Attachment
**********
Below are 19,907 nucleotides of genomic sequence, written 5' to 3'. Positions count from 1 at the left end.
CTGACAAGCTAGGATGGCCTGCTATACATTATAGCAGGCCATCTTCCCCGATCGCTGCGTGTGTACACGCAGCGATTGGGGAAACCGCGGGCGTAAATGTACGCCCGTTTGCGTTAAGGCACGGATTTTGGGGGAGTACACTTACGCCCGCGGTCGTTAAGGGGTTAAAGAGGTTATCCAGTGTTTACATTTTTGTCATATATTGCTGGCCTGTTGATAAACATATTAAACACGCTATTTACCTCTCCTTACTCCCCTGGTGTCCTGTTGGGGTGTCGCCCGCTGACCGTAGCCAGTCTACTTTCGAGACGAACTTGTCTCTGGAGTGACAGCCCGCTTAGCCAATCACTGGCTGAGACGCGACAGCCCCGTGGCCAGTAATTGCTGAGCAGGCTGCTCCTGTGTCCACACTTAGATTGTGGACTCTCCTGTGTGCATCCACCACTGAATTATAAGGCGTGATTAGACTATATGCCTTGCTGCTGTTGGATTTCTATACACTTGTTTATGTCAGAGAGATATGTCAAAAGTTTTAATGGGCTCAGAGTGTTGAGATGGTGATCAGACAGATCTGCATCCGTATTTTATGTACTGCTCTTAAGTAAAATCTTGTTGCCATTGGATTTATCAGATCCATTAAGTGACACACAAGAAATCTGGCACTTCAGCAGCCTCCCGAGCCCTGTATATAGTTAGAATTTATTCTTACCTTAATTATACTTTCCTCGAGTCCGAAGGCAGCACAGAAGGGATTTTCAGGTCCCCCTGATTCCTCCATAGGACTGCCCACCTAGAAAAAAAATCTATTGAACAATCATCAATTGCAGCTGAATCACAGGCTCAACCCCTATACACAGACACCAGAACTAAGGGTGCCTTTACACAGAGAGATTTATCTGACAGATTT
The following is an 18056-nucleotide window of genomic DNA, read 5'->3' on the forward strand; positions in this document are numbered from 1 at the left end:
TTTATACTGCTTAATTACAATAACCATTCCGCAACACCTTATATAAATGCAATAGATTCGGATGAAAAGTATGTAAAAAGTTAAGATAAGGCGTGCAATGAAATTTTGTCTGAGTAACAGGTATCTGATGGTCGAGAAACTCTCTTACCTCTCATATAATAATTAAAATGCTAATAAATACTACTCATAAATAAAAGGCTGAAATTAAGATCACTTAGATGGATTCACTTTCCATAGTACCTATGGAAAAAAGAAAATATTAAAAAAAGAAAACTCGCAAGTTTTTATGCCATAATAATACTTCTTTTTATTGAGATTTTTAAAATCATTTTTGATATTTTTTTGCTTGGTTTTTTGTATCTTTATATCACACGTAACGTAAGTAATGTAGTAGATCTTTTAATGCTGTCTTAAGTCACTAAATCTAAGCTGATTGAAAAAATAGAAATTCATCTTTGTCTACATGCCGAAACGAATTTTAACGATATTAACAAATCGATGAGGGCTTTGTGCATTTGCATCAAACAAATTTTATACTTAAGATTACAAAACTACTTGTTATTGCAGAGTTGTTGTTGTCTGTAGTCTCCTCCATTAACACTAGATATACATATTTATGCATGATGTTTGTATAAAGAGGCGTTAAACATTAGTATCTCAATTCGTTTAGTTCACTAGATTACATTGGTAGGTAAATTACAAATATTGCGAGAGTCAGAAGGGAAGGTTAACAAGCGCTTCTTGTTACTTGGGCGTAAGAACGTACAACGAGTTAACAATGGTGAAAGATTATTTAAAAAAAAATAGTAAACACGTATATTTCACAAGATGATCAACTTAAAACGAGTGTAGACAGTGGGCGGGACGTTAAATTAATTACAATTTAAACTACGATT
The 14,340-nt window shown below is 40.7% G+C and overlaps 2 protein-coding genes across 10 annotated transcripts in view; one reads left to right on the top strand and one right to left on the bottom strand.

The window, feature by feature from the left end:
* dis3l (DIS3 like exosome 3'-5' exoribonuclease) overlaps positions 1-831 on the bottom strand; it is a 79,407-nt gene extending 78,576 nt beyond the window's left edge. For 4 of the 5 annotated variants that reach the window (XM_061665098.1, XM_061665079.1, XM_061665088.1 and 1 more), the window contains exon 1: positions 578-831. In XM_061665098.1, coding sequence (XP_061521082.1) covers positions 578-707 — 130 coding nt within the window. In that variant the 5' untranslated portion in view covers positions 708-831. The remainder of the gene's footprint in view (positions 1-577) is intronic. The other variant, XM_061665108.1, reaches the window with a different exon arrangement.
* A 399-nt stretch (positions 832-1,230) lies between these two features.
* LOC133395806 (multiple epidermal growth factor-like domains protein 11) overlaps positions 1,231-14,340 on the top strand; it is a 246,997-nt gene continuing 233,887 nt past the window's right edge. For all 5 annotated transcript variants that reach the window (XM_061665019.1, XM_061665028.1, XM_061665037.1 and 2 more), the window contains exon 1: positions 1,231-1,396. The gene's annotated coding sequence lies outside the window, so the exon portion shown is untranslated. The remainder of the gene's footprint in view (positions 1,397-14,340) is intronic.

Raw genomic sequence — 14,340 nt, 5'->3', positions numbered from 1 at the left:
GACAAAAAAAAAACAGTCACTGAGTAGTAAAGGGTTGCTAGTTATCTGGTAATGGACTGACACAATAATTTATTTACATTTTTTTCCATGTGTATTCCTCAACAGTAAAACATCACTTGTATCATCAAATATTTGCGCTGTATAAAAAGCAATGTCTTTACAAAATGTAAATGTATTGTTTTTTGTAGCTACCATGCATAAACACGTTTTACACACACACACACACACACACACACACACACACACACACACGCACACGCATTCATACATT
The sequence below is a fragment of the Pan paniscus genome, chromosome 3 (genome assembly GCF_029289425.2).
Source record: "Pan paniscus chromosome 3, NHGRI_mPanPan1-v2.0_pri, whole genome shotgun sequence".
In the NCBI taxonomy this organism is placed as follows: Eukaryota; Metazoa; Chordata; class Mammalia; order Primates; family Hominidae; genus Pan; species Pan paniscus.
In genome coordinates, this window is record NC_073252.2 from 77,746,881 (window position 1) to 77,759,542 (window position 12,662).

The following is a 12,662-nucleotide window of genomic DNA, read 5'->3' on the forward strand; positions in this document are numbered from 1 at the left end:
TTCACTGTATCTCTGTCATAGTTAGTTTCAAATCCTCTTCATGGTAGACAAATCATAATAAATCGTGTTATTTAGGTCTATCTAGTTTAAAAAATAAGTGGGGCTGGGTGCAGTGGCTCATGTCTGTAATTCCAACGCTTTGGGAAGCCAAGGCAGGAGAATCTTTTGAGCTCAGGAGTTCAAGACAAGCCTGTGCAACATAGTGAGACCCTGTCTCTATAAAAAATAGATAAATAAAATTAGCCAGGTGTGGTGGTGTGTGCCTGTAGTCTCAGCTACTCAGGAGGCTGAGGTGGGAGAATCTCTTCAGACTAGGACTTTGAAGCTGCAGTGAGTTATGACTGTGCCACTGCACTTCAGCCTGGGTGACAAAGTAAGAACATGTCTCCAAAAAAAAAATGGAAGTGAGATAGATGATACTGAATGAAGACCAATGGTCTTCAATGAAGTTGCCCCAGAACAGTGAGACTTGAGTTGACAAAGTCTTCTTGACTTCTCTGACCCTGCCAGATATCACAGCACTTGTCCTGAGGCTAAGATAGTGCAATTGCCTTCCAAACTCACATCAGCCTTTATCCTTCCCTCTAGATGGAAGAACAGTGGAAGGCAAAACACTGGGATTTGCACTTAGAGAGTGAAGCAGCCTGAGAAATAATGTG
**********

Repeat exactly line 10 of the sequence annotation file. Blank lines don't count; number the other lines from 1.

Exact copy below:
Raw genomic sequence — 14,340 nt, 5'->3', positions numbered from 1 at the left: